CPSC 467b: Cryptography and Computer SecurityHandout #6
Professor M. J. Fischer   February 18, 2013


Linear Congruence Equations

Let a,x ∈ Z* n. Recall that x is said to be an inverse of a modulo n if ax 1 (mod n). It is easily seen that the inverse, if it exists, is unique modulo n, for if ax 1 (mod n) and ay 1 (mod n), then x xay y (mod n). We denote this unique x, when it exists, by a-1 (mod n) (or simply a-1 when the modulus n is clear from context).

Theorem 1 Let a ∈ Z*n. Then a-1 exists in Z*n.

Proof: Let a ∈ Z*n and consider the function fa(x) = ax mod n. fa is easily shown to be a one-one mapping from Z*n to Z*n. Hence, fa is also onto, so for some x ∈ Z*n, fa(x) = 1. Then ax 1 (mod n), so x = a-1 (mod n). __

We showed in class how to use the Extended Euclidian algorithm to efficiently compute a-1 (mod n) given a and n.

Here we consider the solvability of the more general linear congruence equation:

ax ≡ b (mod n )

where a,b ∈ Z*n are constants, and x is a variable ranging over Z*n.

Theorem 2 Let a,b,n ∈ Z*n. Let d = gcd(a,n). If db then ax b (mod n) has d solutions x0,,xd-1, where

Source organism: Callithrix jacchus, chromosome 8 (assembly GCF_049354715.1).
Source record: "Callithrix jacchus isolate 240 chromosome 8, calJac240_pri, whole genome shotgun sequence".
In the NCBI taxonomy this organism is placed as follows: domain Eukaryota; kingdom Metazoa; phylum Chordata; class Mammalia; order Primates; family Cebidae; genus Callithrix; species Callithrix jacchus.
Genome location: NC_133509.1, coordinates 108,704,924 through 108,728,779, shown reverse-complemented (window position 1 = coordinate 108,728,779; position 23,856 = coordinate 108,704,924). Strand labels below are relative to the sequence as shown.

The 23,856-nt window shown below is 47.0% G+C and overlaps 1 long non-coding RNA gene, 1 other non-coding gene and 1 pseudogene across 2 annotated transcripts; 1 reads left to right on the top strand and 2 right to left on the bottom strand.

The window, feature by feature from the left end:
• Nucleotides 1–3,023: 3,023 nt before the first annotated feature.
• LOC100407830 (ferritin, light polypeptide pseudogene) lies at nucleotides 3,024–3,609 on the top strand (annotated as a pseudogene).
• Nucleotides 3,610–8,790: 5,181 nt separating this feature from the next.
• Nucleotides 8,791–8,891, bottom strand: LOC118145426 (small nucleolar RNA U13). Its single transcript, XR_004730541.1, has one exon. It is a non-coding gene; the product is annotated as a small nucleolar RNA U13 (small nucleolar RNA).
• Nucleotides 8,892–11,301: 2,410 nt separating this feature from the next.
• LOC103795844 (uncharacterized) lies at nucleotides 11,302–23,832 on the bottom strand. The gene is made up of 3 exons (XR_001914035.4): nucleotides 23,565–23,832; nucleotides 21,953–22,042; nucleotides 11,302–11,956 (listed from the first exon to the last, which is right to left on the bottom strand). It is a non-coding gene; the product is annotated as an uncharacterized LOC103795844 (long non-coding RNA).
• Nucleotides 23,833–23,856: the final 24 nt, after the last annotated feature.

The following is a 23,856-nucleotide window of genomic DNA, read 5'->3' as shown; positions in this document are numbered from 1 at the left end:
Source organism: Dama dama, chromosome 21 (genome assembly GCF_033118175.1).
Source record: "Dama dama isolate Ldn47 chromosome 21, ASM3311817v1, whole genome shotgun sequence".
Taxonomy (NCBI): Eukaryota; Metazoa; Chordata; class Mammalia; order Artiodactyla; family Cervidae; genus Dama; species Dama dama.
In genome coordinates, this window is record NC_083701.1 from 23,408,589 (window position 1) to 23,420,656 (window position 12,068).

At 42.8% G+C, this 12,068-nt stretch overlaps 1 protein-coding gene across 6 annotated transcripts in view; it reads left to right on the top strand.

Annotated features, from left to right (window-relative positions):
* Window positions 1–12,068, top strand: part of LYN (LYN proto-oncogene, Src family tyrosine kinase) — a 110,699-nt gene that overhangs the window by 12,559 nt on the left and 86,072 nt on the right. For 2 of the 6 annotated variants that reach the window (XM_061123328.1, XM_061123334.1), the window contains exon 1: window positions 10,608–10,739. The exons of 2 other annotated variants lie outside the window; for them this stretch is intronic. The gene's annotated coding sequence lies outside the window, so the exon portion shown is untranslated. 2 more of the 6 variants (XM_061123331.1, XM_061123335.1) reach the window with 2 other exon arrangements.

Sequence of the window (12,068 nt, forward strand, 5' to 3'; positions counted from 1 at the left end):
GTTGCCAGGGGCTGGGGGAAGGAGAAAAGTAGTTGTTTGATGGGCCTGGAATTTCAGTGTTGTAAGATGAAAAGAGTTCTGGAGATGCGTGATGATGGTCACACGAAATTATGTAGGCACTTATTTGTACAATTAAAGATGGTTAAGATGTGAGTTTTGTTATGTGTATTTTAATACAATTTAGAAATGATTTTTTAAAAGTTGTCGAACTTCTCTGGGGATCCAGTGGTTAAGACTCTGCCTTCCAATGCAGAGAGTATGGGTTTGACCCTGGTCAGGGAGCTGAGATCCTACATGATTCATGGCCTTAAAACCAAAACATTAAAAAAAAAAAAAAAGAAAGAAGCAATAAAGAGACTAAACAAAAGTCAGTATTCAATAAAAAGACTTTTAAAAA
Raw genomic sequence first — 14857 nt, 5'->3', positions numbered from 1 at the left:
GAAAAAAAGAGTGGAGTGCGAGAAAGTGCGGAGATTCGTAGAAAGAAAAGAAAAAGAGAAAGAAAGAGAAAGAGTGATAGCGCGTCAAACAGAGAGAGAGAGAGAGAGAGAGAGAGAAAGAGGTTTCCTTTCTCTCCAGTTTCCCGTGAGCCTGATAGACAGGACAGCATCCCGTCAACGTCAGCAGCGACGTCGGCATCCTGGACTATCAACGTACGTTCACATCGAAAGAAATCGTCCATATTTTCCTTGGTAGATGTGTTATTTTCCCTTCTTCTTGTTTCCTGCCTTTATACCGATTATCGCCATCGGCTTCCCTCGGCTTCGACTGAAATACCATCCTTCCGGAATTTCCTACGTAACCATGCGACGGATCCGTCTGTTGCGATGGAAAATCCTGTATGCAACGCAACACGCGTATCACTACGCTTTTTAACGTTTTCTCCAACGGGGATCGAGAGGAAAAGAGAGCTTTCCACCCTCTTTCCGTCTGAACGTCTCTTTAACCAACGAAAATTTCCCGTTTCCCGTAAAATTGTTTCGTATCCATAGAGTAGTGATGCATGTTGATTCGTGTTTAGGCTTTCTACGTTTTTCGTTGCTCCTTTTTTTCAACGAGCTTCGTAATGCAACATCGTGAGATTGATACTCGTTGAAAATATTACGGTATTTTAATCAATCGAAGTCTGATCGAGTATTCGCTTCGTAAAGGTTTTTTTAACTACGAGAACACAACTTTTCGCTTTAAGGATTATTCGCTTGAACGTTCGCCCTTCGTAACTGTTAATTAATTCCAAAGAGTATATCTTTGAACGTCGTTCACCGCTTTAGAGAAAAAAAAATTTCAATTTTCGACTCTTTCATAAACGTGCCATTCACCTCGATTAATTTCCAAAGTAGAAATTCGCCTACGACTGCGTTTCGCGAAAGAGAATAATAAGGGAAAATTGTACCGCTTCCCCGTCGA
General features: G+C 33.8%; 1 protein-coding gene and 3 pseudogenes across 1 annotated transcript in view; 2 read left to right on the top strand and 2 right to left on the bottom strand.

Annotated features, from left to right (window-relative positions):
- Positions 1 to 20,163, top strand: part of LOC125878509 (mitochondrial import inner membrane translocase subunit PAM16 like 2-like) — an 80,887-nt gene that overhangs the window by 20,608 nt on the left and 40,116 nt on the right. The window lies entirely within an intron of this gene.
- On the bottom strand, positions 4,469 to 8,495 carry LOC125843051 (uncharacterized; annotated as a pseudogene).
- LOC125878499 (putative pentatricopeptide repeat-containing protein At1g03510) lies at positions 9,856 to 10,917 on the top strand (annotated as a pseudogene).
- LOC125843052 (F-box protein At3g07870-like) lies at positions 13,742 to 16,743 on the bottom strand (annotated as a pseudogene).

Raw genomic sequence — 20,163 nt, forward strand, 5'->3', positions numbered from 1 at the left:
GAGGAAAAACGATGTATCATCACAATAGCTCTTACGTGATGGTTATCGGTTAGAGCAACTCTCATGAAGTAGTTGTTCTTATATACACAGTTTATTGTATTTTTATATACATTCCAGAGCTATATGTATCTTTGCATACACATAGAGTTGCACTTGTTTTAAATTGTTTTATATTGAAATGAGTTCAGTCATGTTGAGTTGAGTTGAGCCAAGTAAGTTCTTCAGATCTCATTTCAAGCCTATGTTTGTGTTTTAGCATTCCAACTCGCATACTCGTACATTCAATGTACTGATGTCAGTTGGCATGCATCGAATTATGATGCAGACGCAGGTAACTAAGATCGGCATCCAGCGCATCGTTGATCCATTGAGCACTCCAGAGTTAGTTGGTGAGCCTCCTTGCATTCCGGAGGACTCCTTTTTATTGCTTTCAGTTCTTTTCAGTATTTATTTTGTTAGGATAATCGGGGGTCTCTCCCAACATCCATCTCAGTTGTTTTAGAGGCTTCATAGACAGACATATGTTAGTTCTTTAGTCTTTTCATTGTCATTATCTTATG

(  )     (  )
x =   b- x +  n-  t
 t    d        d

and x = (a
d)-1 (mod (n
 d)). If d ~ n, then ax b (mod n) has no solutions.

Proof: Let d = gcd(a,n). Clearly if ax b (mod n), then db, so there are no solutions if d ~ b.

Now suppose db. Since (ad) and (nd) are relatively prime, x exists by Theorem 1. Multiplying both sides of (2) by a, we get

       (  )      (  )
axt = b a-  x+ n  a-  t
        d          d

where now we are working over the integers. But (a)
 dx = 1 + kn
 d for some k by the definition of x, so substituting for (a)
 dx in (3) yields

            (  )     (  )
axt = b+ kn   b- + n  a- t
              d       d

The quantities in parentheses are both integers, so it follows immediately that axt b (mod n) and hence xt is a solution of (1).

It remains to show that the d solutions above are distinct modulo n. But this is obvious since x0 < x1 < < xd-1 and xd-1 - x0 = n
d(d - 1) < n. __